Pure Farms Pure Waters

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Pure Farms Pure Waters

CAFO permit renewals and new CCRW project

NC Swine, Poultry and Digester Waste Management General Permits that up for renewal in 2024.

Swine, Poultry, and Digester General Permit Renewal

NC Swine, Poultry and Digester Waste Management General Permits are up for revisions this year. This is an opportunity for State to receive feedback on the current permits, make changes, and can result in different protections for water quality from 2024 through 2029.

For the 2024 renewals, The Division of Environmental Quality is leading a public engagement process with multiple opportunities for the public to provide input on the review and revision of the General Permits. Division staff state that they will consider stakeholder input while staying within state statutes and assess room for movement within the rules and their authority to address concerns brought up.

On Wednesday, CCRW’s White Oak Waterkeeper, Riley, attended one of these DEQ “Technical Stakeholder Meetings” in Raleigh. Riley was joined by other environmental organizations, social justice groups, State agriculture industry representatives, academic researchers, community representatives and NC Department of Agriculture lobbyists. During the meeting, all attendees had the chance to write down concerns and suggestions for DEQ. This was facilitated by leave sticky notes around the room for every section of the current permits and speaking with DEQ staff and other stakeholder attendees. The meeting allowed individual and group collaboration to develop specific technical comments that the general public may not have the background to comment on.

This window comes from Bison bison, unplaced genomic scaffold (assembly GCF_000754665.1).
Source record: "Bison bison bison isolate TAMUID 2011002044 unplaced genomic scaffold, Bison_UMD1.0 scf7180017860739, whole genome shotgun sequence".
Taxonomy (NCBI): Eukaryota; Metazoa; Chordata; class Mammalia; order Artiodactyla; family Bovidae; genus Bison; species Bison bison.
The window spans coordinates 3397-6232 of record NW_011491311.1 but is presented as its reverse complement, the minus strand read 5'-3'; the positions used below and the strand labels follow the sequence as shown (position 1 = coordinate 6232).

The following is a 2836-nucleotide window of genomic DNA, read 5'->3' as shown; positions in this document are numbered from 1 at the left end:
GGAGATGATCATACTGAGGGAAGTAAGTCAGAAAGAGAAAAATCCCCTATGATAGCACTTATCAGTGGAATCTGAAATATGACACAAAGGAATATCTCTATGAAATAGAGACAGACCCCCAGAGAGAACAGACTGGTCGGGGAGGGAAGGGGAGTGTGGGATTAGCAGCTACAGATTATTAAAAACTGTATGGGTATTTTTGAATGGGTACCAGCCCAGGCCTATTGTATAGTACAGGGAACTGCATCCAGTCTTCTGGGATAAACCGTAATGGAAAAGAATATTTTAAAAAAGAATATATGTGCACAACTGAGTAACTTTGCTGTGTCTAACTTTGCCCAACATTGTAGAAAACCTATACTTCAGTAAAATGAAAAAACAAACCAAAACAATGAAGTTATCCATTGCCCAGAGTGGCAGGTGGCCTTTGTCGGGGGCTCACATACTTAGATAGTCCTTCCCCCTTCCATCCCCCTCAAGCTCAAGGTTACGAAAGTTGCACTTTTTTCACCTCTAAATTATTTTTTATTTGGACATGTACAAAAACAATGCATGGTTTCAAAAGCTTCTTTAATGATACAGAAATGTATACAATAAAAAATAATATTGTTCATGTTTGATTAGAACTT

During the technical meeting, our comments to DEQ centered around:
(1) Stop harming North Carolina’s most vulnerable communities that are constantly exposed to animal waste.
(2) Require better reporting of waste use and water contamination to ensure permit compliance and public transparency.
(3) Impose stricter requirements for monitoring of hog waste impacts so that damage to communities and water can be minimized.
(4) Require that safer technology be used to dispose of hog waste, including non sprayfield methods and automatic rain shutoffs to prevent overflow of lagoons and spraying on wet fields.

“It’s hard to gauge what changes will be made to these permits. During the meeting I felt like DEQ staff were listening and engaging with what I was saying but their take aways at the end of the day didn’t align with what many of us were saying. Hopefully our concerns will be shared by the pubic in future input sessions and the State will realize how much we need water quality protections.”

– Riley Lewis, White Oak Waterkeeper

Most of the state’s 2,200 industrial hog operations rely on a primitive system to manage hog waste that involves storing untreated urine and feces in unlined pits and spraying the waste on nearby fields. This system, called the lagoon and sprayfield system, causes devastating water and air pollution; nearby families get sick and die at higher rates than people living farther away. These operations disproportionately cause harm to Black, Latino, Native American, and low-wealth rural communities. The state’s swine “general permit” regulates how animal operations manage billions of gallons of animal waste at industrial animal operations; the general permit allows these operations to use the lagoon and sprayfield system.

PHOTO: DIAZ. Attendees of last week’s Technical Stakeholder Meeting. Pictured are representatives from Southern Environmental Law Center, NC Environmental Justice Network, Waterkeeper organizations, NC Conservation Network and Toxic Free NC.